On the nymph side of things, keep things basic. Egg patterns are great lead/point flies, while small and dark midges are effective droppers. Our Mini Flashtail Hot Eggs in size 18 in OR Cheese, Champagne and Orange are all fishing well. Generally speaking, I have a tendancy to fish the muted/lighter colored eggs during sunny days and the brighter colored eggs during overcast days. PegEggs in 4mm and 6mm are good bets also. Our favorite colors include Glow Roe, Milt Roe and Chartreause. Small, size 16 or 18 hooks are best below your PegEgg. The TMC 2499SP is a wicked hook for this! Egg patterns are jokingly referred to around here as either the crutch or the clutch depending on how you look at things.
During the morning hours most fish are keying in on midge larva and small baetis nymphs. As the day rolls on, look for fish to shift their focus to midge pupa and emergers. During this switch, the fish will also transition from the deep and slow pools to shallower riffles and eddies. Some of my favorite larva patterns include the TC Red Midge Larva, Disco Midges, Flashdance Midges and Bling Midges. For pupa and emerger patterns we prefer Medallion Midges, RS2s, Flashwing WD40s, and Biot Midges. Sizes 20-24 are best for imitations.
Beyond midges, the other insect of importance to fly anglers includes small and dark BWO nymphs. Unlike most blue wing olive nymphs found elsewhere, the BWO nymphs of the Fryingpan are very dark olive, nearly black in color. Because of this, many of our flies are tied darker than most commercially available patterns. Our Black Poxyback Baetis, BTS Baetis and Jujubaetis are viable players. The old guide trick of carrying a black Sharpie marker and coloring traditional olive BWO patterns black (like Pheasant Tails) will work too.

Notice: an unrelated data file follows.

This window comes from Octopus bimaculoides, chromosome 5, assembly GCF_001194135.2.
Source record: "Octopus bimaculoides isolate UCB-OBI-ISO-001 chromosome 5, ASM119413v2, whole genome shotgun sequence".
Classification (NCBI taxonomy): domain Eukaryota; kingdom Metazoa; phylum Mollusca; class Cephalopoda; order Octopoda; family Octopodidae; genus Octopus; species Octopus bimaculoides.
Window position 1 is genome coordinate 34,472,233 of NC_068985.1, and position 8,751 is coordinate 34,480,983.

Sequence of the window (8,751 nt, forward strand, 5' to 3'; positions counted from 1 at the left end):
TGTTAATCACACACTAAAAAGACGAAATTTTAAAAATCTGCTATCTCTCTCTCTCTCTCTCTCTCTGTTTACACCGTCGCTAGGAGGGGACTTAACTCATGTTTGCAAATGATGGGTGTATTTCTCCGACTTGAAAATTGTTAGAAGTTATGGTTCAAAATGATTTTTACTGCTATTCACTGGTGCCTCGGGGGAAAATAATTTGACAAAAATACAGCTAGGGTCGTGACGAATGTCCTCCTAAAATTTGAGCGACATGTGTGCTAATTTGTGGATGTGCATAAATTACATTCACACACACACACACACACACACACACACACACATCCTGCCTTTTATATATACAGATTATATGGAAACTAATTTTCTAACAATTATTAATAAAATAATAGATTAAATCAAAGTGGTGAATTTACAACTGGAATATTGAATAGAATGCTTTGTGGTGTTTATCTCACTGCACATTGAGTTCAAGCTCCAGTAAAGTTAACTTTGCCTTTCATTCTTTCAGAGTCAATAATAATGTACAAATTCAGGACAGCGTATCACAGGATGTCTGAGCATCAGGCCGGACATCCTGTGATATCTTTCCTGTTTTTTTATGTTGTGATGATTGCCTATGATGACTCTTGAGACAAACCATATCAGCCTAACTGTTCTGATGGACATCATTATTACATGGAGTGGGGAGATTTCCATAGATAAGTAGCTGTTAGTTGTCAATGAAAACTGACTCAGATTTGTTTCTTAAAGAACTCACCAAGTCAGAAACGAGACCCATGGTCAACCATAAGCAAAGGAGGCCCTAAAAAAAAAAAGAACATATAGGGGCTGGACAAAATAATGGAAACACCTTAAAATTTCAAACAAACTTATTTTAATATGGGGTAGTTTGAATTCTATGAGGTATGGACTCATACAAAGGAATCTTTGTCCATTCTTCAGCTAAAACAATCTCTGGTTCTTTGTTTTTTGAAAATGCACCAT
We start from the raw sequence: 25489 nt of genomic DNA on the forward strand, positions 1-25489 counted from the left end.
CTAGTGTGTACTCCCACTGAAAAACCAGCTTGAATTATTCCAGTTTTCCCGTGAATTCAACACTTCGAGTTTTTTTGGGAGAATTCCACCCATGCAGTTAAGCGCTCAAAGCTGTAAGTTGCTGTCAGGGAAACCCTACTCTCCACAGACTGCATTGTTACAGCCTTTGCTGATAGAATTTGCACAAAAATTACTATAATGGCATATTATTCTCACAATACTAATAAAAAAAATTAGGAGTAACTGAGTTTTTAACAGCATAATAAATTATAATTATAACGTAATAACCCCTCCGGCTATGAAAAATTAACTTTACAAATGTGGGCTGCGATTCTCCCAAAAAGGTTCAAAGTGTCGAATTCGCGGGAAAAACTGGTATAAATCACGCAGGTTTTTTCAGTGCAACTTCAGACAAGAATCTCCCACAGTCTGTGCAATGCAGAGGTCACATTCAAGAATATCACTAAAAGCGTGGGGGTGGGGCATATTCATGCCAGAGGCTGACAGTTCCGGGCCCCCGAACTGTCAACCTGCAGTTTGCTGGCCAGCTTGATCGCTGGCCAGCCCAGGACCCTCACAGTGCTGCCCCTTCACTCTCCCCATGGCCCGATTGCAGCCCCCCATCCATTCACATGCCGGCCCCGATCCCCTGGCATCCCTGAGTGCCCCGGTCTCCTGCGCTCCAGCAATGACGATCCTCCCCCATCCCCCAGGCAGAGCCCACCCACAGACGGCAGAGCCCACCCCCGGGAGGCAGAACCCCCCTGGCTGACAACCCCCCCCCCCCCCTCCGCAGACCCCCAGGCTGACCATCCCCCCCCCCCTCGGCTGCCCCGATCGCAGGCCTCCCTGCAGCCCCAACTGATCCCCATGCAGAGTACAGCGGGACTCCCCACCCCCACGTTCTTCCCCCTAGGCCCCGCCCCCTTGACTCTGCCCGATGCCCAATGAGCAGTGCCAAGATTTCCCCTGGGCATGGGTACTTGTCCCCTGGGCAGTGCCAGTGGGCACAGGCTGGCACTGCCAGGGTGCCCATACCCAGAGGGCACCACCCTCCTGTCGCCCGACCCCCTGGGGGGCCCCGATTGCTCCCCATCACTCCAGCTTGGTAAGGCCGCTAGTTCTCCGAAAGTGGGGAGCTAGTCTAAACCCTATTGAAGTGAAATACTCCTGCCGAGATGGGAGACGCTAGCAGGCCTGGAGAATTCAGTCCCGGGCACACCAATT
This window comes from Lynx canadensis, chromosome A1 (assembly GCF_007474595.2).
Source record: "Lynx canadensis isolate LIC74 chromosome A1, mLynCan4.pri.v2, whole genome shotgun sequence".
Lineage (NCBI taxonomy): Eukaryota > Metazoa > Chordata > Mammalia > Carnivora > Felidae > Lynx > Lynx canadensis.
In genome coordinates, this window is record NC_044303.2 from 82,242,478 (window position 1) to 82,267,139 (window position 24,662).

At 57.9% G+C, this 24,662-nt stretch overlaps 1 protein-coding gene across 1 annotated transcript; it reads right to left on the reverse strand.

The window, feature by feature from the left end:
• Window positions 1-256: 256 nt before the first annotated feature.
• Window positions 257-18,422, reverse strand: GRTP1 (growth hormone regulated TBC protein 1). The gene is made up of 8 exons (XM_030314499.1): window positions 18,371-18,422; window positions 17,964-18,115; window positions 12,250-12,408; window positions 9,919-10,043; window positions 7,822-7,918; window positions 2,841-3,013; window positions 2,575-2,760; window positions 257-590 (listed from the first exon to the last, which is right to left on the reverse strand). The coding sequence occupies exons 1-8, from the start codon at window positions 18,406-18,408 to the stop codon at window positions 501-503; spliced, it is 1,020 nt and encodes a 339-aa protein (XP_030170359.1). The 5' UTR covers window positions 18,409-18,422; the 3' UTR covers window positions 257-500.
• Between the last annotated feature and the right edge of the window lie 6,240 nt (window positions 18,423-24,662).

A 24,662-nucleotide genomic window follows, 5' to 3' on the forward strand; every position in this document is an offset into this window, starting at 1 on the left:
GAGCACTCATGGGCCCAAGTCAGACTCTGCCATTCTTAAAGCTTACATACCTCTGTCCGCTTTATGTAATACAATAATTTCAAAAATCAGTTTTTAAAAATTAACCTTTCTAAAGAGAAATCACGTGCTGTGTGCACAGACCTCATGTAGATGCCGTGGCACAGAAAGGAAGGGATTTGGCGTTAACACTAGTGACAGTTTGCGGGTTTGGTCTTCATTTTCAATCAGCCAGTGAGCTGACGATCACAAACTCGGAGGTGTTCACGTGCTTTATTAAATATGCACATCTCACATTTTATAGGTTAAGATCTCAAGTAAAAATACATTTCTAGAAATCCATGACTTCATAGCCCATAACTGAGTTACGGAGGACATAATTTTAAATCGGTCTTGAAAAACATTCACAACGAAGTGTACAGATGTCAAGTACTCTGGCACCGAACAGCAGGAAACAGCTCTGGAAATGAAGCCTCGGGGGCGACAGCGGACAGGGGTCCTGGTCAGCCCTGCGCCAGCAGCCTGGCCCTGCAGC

Please be aware of spawning fish and their redds (beds). Give these vulnerable fish a wide berth and resist the temptation to cast at them. Always cross downstream of beds to prevent covering eggs with river mud and vegetation!
DRIES: TC Bill's Midge Emerger, Skittering Zelon Midges, Morgan's Para. Midge, CDC Spent Midge, and Griffiths Gnats
NYMPHS: TC Flashtail Mini Eggs, TC Black Poxyback Baetis, Jujubaetis, PTs, BTS Baetis, TC Red Midge Larva, Disco Midge, TC Stott's Night Rider Midge, RS2s, Flashdance Midges, Biot Midge, Rojo's, Black Beauty Emerger, TC Tim's Mysis, TC Sands' Epoxy Mysis
STREAMERS: TC Autumn Splendors, TC Stingin' Sculpins, Slumpies
HINTS: Pay attention and read the rise form to catch numbers of fish near or on the surface.
MIDDLE RIVER FRYINGPAN
WATER CONDITIONS: Gin-clear water conditions
FOOD SOURCES PRESENT: Midges 20-24, BWO nymphs 20-22, Eggs 14-18